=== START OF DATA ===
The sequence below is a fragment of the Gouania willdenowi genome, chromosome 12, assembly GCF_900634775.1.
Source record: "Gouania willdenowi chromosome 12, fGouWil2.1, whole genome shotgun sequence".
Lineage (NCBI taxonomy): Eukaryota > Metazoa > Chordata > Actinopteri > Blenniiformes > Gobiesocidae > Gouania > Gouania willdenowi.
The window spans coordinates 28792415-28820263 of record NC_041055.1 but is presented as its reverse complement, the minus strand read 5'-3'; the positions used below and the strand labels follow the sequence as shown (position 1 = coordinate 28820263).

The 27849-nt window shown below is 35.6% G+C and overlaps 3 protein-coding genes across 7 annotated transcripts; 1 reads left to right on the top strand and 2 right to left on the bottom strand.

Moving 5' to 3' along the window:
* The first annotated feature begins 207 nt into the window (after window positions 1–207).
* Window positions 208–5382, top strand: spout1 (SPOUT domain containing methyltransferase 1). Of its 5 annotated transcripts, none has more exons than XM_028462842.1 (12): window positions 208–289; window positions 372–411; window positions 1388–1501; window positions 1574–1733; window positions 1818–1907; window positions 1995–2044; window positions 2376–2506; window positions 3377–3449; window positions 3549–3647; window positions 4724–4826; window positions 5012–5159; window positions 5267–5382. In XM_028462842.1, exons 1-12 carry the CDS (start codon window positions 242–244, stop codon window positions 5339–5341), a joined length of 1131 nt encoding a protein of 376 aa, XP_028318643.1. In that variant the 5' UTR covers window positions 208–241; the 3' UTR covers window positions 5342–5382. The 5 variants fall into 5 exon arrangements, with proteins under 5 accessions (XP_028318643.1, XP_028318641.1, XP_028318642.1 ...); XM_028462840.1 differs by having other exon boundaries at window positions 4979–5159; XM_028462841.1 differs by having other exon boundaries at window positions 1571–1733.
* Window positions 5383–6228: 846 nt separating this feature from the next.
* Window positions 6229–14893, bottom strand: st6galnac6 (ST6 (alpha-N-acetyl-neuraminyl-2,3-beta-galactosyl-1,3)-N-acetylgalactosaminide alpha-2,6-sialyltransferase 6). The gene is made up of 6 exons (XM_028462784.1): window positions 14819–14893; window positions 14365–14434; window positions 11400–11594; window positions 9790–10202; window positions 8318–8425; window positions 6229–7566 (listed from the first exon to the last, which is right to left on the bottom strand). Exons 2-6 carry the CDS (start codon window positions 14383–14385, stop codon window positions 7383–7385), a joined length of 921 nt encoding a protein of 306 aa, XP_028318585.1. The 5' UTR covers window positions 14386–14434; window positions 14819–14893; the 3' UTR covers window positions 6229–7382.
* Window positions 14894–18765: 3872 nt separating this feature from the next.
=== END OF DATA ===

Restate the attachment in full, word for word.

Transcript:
The sequence below is a fragment of the Gouania willdenowi genome, chromosome 12, assembly GCF_900634775.1.
Source record: "Gouania willdenowi chromosome 12, fGouWil2.1, whole genome shotgun sequence".
Lineage (NCBI taxonomy): Eukaryota > Metazoa > Chordata > Actinopteri > Blenniiformes > Gobiesocidae > Gouania > Gouania willdenowi.
The window spans coordinates 28792415-28820263 of record NC_041055.1 but is presented as its reverse complement, the minus strand read 5'-3'; the positions used below and the strand labels follow the sequence as shown (position 1 = coordinate 28820263).

The 27849-nt window shown below is 35.6% G+C and overlaps 3 protein-coding genes across 7 annotated transcripts; 1 reads left to right on the top strand and 2 right to left on the bottom strand.

Moving 5' to 3' along the window:
* The first annotated feature begins 207 nt into the window (after window positions 1–207).
* Window positions 208–5382, top strand: spout1 (SPOUT domain containing methyltransferase 1). Of its 5 annotated transcripts, none has more exons than XM_028462842.1 (12): window positions 208–289; window positions 372–411; window positions 1388–1501; window positions 1574–1733; window positions 1818–1907; window positions 1995–2044; window positions 2376–2506; window positions 3377–3449; window positions 3549–3647; window positions 4724–4826; window positions 5012–5159; window positions 5267–5382. In XM_028462842.1, exons 1-12 carry the CDS (start codon window positions 242–244, stop codon window positions 5339–5341), a joined length of 1131 nt encoding a protein of 376 aa, XP_028318643.1. In that variant the 5' UTR covers window positions 208–241; the 3' UTR covers window positions 5342–5382. The 5 variants fall into 5 exon arrangements, with proteins under 5 accessions (XP_028318643.1, XP_028318641.1, XP_028318642.1 ...); XM_028462840.1 differs by having other exon boundaries at window positions 4979–5159; XM_028462841.1 differs by having other exon boundaries at window positions 1571–1733.
* Window positions 5383–6228: 846 nt separating this feature from the next.
* Window positions 6229–14893, bottom strand: st6galnac6 (ST6 (alpha-N-acetyl-neuraminyl-2,3-beta-galactosyl-1,3)-N-acetylgalactosaminide alpha-2,6-sialyltransferase 6). The gene is made up of 6 exons (XM_028462784.1): window positions 14819–14893; window positions 14365–14434; window positions 11400–11594; window positions 9790–10202; window positions 8318–8425; window positions 6229–7566 (listed from the first exon to the last, which is right to left on the bottom strand). Exons 2-6 carry the CDS (start codon window positions 14383–14385, stop codon window positions 7383–7385), a joined length of 921 nt encoding a protein of 306 aa, XP_028318585.1. The 5' UTR covers window positions 14386–14434; window positions 14819–14893; the 3' UTR covers window positions 6229–7382.
* Window positions 14894–18765: 3872 nt separating this feature from the next.